Sande (Clark) Scholz, an alumna of the University of Nebraska–Lincoln, was granddaughter to Frank and Mabel Leu and lived on the ranch for a time in her early childhood. She had good memories of time with her grandparents on the ranch even after moving to North Platte where she attended school. She inherited the Leu property through the estate of her mother, Grayce (Leu) Clark.

In honor and recognition of the Leu family’s pioneering spirit and longtime care of the land, the university will seek approval of its Board of Regents to name it the Frank B. and Mabel Leu Memorial Ranch.

“It was a special property to Sande because of her grandparents,” said David Scholz, an alumnus of the University of Nebraska–Lincoln who lives in Fort Collins, Colorado. “We discussed that using the land for educational purposes would be a way to honor her grandparents and the many others of that generation who settled in Western Nebraska — the ranchers who pioneered there and worked so hard.”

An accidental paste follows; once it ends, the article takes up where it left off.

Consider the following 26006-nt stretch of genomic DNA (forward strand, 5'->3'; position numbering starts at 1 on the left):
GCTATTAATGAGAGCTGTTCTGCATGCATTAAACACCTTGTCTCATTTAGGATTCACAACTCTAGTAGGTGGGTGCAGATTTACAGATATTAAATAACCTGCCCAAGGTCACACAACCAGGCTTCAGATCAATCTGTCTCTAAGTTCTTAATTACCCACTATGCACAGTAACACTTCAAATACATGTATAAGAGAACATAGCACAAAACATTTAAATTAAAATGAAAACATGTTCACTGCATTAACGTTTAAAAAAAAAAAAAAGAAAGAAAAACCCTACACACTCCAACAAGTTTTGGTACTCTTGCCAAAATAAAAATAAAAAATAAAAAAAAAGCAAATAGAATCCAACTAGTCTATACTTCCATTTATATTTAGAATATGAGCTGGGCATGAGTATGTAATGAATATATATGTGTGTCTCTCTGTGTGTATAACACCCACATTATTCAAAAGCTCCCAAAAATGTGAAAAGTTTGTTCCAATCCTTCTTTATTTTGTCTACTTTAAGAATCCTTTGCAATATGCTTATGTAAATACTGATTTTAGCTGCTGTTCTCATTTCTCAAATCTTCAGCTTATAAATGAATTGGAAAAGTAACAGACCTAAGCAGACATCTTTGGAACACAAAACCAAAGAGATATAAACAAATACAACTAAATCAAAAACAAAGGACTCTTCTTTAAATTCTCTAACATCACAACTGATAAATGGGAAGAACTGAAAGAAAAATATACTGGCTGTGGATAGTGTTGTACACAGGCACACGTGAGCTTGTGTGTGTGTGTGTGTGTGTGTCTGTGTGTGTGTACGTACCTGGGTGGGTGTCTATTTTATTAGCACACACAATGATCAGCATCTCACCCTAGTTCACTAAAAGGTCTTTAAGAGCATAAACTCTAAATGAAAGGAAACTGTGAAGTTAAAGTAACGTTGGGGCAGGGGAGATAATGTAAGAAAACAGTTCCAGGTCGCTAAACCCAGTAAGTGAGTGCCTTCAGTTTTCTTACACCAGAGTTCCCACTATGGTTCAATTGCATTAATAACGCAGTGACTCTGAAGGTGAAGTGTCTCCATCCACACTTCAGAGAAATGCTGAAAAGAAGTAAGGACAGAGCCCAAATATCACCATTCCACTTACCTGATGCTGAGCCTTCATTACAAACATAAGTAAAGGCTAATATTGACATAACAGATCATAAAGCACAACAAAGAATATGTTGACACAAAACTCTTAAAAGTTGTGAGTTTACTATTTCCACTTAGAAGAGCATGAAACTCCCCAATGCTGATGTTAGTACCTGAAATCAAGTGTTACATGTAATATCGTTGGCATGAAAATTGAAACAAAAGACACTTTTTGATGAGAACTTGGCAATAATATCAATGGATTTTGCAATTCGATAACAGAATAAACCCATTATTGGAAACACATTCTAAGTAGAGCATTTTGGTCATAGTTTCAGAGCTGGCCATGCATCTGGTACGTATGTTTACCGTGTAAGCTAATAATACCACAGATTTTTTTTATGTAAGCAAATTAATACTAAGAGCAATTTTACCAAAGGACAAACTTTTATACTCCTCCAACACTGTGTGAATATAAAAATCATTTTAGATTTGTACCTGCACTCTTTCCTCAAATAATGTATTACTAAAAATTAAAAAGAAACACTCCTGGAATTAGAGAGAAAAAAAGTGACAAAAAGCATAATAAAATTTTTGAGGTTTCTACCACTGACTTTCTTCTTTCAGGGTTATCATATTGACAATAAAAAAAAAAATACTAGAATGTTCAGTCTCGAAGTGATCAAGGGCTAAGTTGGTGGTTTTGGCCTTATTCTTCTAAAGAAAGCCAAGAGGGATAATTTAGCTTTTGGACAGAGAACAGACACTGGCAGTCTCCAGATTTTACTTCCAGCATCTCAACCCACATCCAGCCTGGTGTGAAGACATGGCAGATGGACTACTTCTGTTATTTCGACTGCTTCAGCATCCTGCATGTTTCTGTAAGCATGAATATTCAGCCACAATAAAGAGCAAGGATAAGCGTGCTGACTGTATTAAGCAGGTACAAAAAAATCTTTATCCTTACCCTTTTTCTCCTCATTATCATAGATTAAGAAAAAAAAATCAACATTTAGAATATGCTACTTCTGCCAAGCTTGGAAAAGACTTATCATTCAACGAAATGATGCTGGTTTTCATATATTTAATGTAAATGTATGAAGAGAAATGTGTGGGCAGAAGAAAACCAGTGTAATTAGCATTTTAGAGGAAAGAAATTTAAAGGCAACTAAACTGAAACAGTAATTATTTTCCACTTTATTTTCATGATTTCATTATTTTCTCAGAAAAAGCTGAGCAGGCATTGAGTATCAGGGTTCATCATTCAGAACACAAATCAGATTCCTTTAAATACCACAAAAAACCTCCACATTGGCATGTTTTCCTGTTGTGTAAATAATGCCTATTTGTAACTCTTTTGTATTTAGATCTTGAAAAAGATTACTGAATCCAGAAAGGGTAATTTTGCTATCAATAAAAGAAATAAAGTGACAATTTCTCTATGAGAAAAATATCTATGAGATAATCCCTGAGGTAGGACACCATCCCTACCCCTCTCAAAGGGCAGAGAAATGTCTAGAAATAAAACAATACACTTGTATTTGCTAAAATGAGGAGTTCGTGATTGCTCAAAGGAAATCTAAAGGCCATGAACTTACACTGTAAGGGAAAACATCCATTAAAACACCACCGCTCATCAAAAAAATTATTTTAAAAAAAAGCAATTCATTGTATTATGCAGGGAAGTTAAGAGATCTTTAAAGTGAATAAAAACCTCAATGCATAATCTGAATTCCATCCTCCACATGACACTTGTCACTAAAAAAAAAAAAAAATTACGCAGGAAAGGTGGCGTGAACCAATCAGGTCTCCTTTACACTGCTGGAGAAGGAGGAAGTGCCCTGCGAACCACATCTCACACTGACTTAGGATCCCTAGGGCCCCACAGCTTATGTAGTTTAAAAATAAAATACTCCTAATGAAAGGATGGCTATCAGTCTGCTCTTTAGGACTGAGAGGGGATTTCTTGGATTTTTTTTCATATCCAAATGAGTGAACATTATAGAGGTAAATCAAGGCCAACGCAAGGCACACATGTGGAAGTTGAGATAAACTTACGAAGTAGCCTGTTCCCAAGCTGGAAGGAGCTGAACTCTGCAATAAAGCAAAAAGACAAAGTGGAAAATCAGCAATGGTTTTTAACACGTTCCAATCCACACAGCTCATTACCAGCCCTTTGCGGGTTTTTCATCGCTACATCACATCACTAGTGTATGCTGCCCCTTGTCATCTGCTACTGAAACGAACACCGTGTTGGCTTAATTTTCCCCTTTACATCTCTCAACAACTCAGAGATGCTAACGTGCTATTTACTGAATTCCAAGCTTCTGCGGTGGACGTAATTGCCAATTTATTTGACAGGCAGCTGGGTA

“On behalf of our campus community in Curtis and the surrounding region, we are excited to honor the wishes of David and Sande Scholz by preserving the Leu family’s ranching history as an outdoor learning laboratory emphasizing range management and beef cattle production,” said NCTA Dean Larry Gossen. “The educational opportunities this gift provides NCTA and our Aggie students are significant.”

Scholz said it’s rewarding to know the ranch will now be used as an educational facility to help students learn various aspects of ranching, including the care of cattle, keeping ranchlands, managing healthy and productive pastureland and more.